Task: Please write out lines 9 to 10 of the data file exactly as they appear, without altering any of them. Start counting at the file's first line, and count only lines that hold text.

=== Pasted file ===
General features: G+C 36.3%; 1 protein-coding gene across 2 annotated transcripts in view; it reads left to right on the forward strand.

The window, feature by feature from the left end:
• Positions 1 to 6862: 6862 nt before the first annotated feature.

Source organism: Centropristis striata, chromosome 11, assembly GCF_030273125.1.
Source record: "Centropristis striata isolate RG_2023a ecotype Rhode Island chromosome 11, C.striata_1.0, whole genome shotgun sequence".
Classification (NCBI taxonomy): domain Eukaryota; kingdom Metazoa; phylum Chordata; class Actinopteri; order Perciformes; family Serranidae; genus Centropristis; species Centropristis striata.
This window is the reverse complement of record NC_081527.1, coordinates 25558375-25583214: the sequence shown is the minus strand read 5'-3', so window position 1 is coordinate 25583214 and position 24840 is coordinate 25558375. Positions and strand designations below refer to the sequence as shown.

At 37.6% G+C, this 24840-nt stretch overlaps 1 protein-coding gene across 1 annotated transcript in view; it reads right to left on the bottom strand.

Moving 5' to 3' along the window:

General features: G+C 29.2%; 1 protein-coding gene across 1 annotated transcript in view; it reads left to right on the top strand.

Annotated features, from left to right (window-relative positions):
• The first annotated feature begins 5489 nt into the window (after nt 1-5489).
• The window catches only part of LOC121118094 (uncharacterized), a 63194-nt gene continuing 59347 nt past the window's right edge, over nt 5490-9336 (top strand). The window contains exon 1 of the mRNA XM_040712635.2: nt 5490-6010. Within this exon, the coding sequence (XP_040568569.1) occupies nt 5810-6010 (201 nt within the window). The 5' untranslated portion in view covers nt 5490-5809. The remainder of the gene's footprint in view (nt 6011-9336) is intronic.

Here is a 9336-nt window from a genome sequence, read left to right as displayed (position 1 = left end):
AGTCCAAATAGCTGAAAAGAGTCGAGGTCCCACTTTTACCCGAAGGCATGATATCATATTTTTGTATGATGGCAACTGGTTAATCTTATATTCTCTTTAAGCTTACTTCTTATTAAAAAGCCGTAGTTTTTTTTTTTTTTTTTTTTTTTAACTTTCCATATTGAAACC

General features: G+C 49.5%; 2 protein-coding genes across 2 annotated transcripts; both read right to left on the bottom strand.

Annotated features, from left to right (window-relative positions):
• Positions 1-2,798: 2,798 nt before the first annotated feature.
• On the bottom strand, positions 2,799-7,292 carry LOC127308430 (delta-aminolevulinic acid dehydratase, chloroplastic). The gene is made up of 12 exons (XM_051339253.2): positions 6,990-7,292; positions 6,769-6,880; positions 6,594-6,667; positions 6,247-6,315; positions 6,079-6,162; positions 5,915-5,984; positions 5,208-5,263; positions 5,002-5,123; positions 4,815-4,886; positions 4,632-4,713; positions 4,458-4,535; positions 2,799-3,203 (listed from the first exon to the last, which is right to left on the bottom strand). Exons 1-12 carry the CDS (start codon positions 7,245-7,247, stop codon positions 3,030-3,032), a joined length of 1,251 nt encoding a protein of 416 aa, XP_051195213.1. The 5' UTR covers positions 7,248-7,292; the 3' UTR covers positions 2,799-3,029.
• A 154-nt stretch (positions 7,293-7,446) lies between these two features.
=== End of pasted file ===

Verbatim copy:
Moving 5' to 3' along the window:

General features: G+C 29.2%; 1 protein-coding gene across 1 annotated transcript in view; it reads left to right on the top strand.